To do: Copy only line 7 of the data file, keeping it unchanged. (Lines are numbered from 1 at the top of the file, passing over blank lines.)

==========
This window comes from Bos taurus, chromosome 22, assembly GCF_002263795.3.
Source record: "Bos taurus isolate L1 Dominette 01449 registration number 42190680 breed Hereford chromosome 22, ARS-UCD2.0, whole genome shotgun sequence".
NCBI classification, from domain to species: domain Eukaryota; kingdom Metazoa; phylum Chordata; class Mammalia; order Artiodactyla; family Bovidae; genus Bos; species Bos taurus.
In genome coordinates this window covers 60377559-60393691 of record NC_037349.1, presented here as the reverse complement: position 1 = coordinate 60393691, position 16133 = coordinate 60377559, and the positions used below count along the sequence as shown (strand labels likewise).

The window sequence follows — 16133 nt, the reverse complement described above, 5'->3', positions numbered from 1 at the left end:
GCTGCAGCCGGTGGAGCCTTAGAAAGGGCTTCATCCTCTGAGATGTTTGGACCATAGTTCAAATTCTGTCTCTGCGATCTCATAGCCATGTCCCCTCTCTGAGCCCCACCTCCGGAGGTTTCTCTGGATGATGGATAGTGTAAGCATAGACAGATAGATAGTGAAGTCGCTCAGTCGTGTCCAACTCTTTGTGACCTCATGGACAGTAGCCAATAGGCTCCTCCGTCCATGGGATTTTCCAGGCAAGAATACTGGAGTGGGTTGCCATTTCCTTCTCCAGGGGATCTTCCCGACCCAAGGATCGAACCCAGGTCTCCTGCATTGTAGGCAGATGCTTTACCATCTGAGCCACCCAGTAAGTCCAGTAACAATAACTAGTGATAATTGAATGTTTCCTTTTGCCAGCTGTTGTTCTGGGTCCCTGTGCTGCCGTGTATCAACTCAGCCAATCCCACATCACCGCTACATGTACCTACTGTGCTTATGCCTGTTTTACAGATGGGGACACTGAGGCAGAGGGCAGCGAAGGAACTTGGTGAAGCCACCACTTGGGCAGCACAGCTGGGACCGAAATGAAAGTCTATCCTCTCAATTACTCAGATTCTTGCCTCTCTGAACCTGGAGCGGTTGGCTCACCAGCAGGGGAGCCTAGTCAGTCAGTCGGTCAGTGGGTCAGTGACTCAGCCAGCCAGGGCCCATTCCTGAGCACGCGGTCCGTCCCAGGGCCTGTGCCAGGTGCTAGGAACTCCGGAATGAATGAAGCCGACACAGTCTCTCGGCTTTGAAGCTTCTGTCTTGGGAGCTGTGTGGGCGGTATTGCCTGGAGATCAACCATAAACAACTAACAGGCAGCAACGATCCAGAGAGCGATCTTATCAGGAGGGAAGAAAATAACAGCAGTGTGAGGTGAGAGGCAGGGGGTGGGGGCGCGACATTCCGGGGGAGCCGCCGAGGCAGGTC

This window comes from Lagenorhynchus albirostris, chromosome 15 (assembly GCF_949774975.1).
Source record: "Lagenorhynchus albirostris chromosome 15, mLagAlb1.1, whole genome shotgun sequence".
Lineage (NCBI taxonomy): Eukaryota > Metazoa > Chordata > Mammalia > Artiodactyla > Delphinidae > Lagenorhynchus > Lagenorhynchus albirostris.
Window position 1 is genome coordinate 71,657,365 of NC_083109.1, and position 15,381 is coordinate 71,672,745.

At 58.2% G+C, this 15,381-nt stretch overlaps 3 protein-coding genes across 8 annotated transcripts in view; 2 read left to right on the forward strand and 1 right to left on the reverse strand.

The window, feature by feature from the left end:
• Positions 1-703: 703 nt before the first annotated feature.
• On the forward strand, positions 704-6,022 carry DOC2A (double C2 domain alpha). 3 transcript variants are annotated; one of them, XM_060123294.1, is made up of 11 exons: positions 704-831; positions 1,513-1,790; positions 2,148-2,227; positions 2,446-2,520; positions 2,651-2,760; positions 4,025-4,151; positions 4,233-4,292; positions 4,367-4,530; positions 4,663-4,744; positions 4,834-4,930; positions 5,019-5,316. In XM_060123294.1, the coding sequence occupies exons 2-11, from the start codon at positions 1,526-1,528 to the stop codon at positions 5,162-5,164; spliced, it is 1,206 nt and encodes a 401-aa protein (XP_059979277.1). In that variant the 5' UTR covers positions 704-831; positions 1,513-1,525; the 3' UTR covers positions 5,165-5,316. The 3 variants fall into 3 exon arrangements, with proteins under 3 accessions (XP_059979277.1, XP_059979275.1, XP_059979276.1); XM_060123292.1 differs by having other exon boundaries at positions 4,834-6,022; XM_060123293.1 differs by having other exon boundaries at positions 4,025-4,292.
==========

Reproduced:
This window comes from Lagenorhynchus albirostris, chromosome 15 (assembly GCF_949774975.1).